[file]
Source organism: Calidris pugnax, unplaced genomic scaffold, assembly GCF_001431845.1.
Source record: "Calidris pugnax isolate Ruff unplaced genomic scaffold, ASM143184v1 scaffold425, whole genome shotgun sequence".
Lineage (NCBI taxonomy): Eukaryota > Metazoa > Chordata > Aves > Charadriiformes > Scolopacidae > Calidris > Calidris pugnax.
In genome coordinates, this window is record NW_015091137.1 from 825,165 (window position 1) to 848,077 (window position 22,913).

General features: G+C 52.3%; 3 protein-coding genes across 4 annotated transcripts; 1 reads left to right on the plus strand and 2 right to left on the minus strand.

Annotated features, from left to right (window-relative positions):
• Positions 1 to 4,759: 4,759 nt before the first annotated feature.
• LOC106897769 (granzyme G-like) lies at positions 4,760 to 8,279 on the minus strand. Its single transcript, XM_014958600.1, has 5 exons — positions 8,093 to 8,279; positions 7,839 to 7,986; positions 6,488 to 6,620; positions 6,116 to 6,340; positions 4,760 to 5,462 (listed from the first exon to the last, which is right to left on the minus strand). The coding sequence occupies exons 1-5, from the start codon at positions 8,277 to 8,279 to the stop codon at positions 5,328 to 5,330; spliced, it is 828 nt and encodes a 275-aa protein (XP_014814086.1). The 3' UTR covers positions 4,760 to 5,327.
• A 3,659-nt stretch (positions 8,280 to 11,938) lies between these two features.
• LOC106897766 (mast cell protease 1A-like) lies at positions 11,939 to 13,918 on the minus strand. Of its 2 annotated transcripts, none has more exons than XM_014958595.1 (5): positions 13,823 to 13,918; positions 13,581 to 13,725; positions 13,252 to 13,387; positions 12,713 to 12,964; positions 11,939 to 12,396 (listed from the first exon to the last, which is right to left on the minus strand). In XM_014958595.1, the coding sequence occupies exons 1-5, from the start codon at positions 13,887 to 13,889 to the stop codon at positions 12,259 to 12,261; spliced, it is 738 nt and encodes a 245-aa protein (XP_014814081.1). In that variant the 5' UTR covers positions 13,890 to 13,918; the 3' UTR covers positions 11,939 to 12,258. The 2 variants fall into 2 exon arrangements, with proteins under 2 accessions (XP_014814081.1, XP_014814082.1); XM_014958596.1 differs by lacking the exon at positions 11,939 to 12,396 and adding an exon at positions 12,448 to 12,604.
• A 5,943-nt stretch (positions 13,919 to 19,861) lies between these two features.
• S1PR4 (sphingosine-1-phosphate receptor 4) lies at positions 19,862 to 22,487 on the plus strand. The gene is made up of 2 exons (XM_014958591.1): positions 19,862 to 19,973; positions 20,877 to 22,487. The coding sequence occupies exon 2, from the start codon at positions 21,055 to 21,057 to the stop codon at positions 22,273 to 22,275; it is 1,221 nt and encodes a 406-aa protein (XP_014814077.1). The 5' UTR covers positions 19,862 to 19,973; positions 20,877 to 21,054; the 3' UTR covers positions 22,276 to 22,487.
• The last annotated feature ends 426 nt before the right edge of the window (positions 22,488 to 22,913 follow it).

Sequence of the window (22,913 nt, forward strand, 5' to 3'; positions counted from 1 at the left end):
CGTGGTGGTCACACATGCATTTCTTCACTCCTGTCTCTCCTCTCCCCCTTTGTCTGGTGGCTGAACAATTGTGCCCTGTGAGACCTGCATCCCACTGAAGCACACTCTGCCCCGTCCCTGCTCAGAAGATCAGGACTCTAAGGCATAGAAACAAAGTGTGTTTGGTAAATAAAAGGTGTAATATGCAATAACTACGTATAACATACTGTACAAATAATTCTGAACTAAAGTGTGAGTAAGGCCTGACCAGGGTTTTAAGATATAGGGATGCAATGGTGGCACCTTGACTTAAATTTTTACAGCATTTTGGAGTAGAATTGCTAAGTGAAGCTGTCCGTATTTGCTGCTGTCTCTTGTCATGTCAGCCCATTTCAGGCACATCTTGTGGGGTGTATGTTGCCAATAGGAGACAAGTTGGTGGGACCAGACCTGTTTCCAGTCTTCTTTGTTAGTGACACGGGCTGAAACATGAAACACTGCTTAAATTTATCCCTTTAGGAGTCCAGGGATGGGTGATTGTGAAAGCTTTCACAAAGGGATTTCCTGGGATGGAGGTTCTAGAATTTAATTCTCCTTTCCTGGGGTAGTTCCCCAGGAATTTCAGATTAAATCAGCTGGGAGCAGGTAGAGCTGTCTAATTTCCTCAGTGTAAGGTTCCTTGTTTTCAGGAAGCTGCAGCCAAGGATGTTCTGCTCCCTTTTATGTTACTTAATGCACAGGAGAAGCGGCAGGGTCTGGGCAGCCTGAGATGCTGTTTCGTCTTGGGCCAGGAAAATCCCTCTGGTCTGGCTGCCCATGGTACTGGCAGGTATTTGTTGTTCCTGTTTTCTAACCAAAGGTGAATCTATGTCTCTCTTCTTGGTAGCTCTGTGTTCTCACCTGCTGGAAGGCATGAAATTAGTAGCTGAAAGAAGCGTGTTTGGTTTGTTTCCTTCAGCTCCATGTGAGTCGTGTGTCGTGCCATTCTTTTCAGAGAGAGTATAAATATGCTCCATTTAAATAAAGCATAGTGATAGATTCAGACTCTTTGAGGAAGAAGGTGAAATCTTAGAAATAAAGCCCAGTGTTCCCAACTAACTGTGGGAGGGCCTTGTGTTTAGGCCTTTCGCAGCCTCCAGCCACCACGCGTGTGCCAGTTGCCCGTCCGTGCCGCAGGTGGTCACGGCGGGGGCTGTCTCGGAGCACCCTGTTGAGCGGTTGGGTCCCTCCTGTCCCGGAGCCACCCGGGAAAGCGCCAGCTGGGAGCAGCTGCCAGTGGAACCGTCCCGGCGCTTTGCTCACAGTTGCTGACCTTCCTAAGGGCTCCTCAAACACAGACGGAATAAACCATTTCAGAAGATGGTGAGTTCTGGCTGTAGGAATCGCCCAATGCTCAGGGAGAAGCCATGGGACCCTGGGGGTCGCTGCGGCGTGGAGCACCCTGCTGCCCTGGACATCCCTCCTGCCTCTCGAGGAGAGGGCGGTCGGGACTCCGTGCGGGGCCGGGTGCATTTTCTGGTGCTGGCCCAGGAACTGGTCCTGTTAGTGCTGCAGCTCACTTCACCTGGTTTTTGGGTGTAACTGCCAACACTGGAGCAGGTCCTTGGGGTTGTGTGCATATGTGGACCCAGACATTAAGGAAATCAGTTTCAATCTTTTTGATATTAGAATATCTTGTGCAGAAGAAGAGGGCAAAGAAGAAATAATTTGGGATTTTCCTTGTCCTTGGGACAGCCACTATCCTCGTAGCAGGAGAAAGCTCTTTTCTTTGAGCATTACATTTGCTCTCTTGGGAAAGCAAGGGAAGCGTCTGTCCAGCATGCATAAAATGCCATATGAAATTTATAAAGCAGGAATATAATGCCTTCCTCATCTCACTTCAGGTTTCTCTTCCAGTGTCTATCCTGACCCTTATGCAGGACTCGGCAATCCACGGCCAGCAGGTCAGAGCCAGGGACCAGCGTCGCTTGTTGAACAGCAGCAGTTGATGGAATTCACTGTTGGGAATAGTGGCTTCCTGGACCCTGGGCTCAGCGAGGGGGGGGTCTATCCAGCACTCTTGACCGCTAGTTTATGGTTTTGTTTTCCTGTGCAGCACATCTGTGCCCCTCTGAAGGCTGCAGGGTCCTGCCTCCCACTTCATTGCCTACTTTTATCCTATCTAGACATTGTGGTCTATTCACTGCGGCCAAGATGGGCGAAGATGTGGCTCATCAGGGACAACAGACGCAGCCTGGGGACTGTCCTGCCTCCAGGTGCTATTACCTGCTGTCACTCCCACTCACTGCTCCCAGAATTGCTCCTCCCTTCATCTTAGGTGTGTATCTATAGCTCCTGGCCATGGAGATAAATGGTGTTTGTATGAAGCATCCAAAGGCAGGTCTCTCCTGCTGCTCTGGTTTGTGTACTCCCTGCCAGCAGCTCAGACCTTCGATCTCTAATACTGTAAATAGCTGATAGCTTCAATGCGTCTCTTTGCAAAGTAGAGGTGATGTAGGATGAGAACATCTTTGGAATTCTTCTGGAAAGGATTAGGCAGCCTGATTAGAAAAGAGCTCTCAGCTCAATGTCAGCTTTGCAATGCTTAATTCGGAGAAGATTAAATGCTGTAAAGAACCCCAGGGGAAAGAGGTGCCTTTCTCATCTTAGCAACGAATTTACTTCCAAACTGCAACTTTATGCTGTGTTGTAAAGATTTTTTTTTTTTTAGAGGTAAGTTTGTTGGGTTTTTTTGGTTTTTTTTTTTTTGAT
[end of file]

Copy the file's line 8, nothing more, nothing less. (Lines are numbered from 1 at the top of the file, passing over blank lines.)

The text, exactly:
• LOC106897769 (granzyme G-like) lies at positions 4,760 to 8,279 on the minus strand. Its single transcript, XM_014958600.1, has 5 exons — positions 8,093 to 8,279; positions 7,839 to 7,986; positions 6,488 to 6,620; positions 6,116 to 6,340; positions 4,760 to 5,462 (listed from the first exon to the last, which is right to left on the minus strand). The coding sequence occupies exons 1-5, from the start codon at positions 8,277 to 8,279 to the stop codon at positions 5,328 to 5,330; spliced, it is 828 nt and encodes a 275-aa protein (XP_014814086.1). The 3' UTR covers positions 4,760 to 5,327.